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Introduction

The Legal Services Commission of South Australia provides a duty solicitor service in the Youth Court of South Australia on a full time basis, to ensure that those appearing in the Court are not disadvantaged or denied access to justice.

This chapter contains information about practice and procedure in the criminal and civil jurisdictions of the Youth Court. More specifically, the information relates to young defendants charged with criminal offences, and to care and protection proceedings, highlighting the aim of the Court’s criminal jurisdiction ‘to secure for youths who offend against the criminal law the care, correction and guidance necessary for their development into responsible and useful members of the community and the proper realisation of their potential’ [see Young Offenders Act 1993 s 3(1)].

There is also reference to how young offenders can be diverted away from the criminal law justice system through police cautions, family conferences and other specialist court programs.

OBLIGATIONS WHEN ACTING FOR YOUTH

There are some important points for duty solicitors to bear in mind when taking instructions from a youth.

The duty solicitor must be certain that the youth has a sufficient understanding of the nature of the charge and of the allegations made against them, and that they are capable of making reasoned judgments regarding the legal options available.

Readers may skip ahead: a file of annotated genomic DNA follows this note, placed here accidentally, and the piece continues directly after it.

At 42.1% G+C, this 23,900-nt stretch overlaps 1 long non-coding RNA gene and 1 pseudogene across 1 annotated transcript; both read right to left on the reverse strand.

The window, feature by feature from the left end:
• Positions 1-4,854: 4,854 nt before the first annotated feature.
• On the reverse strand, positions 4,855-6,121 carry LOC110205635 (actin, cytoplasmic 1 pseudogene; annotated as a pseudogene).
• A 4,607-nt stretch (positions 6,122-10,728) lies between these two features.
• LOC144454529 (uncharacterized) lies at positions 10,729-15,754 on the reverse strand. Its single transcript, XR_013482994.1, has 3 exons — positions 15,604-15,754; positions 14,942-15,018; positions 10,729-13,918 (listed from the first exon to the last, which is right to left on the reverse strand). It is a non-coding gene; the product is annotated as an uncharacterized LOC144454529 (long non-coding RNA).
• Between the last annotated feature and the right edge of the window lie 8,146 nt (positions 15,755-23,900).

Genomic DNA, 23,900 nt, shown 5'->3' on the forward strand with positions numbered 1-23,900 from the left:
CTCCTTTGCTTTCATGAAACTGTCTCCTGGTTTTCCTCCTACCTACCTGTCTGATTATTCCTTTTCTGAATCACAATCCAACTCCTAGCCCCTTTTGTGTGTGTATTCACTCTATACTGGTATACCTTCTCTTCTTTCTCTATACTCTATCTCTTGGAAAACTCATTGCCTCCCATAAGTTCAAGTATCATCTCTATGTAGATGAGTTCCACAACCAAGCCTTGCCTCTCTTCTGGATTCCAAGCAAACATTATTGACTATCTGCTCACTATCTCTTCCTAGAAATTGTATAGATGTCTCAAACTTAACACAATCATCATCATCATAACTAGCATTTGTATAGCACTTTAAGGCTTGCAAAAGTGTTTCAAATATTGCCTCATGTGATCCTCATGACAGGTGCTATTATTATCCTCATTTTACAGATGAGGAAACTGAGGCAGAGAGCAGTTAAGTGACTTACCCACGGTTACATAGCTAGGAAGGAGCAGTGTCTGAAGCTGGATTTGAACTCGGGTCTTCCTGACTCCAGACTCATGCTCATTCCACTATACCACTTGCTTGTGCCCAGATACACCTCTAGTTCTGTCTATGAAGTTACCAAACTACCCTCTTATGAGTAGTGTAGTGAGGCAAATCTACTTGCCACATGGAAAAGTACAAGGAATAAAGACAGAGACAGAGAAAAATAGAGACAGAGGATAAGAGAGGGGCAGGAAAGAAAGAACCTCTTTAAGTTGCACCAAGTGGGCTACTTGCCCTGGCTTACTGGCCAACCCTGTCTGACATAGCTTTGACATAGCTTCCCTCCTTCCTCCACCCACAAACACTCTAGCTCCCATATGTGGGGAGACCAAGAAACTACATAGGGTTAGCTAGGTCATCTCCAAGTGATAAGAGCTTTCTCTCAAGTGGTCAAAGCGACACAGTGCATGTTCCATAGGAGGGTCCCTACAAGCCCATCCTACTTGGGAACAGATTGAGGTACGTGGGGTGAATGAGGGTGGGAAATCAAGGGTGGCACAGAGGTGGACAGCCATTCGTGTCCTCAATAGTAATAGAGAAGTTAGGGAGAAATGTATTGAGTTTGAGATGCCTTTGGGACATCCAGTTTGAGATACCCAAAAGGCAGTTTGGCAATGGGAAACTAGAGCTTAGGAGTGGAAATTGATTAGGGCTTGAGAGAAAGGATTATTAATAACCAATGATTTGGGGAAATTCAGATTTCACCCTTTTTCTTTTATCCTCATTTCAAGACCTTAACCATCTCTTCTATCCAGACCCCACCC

The duty solicitor must also be sure that when they proceed to act it is on the youth’s instructions and no-one else’s. It is the youth who is the client, not their parents, guardians or close associates, and not Department for Child Protection personnel. Information that may be gleaned from such sources may assist the duty solicitor when they come to apply for bail or make submissions in mitigation of penalty. However, the opinions of other people should not distract the duty solicitor from, or colour the youth’s instructions. The duty solicitor's professional duty is to the youth alone, and they must act on the youth's instructions only.

Wherever possible, the duty solicitor should see the youth alone when first taking instructions. Where the youth particularly requests the presence of a parent, guardian or associate, the duty solicitor should be careful to make it clear that that such a person may remain present in a supportive capacity, not as an instructor.

Introduction  :  Last Revised: Tue Feb 27th 2018